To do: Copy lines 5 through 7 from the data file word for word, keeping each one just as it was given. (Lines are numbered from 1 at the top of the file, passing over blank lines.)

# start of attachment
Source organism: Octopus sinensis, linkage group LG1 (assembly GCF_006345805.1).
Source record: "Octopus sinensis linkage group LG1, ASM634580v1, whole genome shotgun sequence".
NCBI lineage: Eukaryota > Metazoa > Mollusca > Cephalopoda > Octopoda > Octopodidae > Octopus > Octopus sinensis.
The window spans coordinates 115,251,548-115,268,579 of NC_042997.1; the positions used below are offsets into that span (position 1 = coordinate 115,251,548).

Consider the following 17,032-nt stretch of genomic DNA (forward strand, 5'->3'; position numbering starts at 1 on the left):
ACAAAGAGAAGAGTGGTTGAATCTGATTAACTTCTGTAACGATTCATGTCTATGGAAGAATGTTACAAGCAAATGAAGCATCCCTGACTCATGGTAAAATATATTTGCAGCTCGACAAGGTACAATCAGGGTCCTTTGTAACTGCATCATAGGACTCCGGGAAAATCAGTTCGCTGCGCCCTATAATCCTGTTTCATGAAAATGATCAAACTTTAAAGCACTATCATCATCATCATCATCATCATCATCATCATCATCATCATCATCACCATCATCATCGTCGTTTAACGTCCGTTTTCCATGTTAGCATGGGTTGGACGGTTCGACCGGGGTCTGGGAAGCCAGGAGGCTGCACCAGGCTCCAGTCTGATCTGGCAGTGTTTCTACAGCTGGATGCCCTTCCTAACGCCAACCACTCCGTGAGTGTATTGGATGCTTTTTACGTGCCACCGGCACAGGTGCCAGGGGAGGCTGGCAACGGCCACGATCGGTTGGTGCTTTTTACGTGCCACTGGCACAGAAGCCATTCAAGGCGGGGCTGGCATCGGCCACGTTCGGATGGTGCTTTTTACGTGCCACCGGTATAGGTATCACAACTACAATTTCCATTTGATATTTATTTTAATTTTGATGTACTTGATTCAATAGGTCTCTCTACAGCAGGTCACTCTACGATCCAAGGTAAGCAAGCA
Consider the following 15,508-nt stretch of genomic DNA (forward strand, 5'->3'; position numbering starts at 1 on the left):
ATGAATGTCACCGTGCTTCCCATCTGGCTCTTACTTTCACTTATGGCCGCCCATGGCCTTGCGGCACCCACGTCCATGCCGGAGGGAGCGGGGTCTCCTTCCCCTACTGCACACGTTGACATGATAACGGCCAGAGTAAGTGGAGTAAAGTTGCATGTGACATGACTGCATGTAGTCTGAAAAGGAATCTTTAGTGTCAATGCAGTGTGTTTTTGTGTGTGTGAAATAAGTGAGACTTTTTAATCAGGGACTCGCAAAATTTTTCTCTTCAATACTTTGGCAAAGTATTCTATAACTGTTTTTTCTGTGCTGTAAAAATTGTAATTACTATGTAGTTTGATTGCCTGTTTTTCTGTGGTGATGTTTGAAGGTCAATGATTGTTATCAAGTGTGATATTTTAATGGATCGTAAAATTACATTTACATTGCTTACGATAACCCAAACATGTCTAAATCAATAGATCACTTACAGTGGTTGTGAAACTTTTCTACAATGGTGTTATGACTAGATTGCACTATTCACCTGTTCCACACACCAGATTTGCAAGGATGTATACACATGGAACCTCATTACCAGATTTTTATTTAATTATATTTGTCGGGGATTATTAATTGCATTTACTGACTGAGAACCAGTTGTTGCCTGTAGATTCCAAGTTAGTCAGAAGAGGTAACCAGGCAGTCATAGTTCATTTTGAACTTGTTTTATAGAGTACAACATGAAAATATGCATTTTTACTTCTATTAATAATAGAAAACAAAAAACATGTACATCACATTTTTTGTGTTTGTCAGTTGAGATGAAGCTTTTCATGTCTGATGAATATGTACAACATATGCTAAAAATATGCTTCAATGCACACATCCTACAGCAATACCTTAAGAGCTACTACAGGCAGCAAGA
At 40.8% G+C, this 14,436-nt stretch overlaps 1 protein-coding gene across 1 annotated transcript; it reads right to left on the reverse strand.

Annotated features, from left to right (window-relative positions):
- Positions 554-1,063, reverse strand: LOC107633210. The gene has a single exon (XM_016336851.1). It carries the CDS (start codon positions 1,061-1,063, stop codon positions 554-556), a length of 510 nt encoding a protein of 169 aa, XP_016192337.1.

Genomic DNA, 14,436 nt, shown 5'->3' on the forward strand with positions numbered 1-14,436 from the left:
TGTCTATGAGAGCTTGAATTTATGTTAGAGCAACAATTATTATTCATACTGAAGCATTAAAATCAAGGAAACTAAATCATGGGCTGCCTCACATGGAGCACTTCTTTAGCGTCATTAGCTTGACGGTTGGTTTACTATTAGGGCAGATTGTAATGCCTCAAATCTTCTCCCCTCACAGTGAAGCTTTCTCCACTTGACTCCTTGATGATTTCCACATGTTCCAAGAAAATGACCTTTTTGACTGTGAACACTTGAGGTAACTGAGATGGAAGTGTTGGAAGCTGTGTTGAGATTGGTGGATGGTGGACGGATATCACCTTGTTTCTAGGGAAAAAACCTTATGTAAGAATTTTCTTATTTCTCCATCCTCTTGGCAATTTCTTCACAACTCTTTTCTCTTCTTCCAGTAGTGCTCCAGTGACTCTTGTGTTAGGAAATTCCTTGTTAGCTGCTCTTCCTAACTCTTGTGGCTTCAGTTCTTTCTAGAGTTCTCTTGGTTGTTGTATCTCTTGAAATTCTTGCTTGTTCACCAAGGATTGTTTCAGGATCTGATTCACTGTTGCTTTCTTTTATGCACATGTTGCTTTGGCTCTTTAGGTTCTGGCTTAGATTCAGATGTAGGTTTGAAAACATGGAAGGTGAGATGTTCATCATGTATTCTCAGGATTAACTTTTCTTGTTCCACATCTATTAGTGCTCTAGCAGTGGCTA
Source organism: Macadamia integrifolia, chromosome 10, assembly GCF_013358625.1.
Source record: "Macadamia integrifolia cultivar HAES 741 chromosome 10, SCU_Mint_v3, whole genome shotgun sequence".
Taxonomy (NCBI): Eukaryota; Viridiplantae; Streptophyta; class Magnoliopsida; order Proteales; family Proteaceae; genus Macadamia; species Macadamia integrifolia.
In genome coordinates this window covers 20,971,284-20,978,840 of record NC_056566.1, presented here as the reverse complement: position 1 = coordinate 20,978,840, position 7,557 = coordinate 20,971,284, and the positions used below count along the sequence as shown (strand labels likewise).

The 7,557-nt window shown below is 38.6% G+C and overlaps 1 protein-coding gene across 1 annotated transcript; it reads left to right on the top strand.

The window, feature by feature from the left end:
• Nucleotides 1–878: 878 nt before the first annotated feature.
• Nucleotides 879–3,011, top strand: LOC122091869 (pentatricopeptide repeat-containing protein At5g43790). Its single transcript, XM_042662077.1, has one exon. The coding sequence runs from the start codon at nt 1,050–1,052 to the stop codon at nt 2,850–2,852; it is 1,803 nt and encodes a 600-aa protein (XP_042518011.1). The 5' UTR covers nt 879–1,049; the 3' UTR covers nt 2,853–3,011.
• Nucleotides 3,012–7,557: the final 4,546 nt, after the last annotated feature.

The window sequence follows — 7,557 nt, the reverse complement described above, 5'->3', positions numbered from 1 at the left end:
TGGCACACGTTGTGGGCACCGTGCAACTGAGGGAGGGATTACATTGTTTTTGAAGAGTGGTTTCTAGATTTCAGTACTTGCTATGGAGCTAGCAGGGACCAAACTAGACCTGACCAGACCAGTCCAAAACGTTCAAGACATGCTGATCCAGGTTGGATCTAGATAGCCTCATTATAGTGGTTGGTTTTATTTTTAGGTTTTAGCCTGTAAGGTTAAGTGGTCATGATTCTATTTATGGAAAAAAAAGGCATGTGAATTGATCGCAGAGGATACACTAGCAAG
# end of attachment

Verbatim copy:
Consider the following 17,032-nt stretch of genomic DNA (forward strand, 5'->3'; position numbering starts at 1 on the left):
ACAAAGAGAAGAGTGGTTGAATCTGATTAACTTCTGTAACGATTCATGTCTATGGAAGAATGTTACAAGCAAATGAAGCATCCCTGACTCATGGTAAAATATATTTGCAGCTCGACAAGGTACAATCAGGGTCCTTTGTAACTGCATCATAGGACTCCGGGAAAATCAGTTCGCTGCGCCCTATAATCCTGTTTCATGAAAATGATCAAACTTTAAAGCACTATCATCATCATCATCATCATCATCATCATCATCATCATCATCATCACCATCATCATCGTCGTTTAACGTCCGTTTTCCATGTTAGCATGGGTTGGACGGTTCGACCGGGGTCTGGGAAGCCAGGAGGCTGCACCAGGCTCCAGTCTGATCTGGCAGTGTTTCTACAGCTGGATGCCCTTCCTAACGCCAACCACTCCGTGAGTGTATTGGATGCTTTTTACGTGCCACCGGCACAGGTGCCAGGGGAGGCTGGCAACGGCCACGATCGGTTGGTGCTTTTTACGTGCCACTGGCACAGAAGCCATTCAAGGCGGGGCTGGCATCGGCCACGTTCGGATGGTGCTTTTTACGTGCCACCGGTATAGGTATCACAACTACAATTTCCATTTGATATTTATTTTAATTTTGATGTACTTGATTCAATAGGTCTCTCTACAGCAGGTCACTCTACGATCCAAGGTAAGCAAGCA
Consider the following 15,508-nt stretch of genomic DNA (forward strand, 5'->3'; position numbering starts at 1 on the left):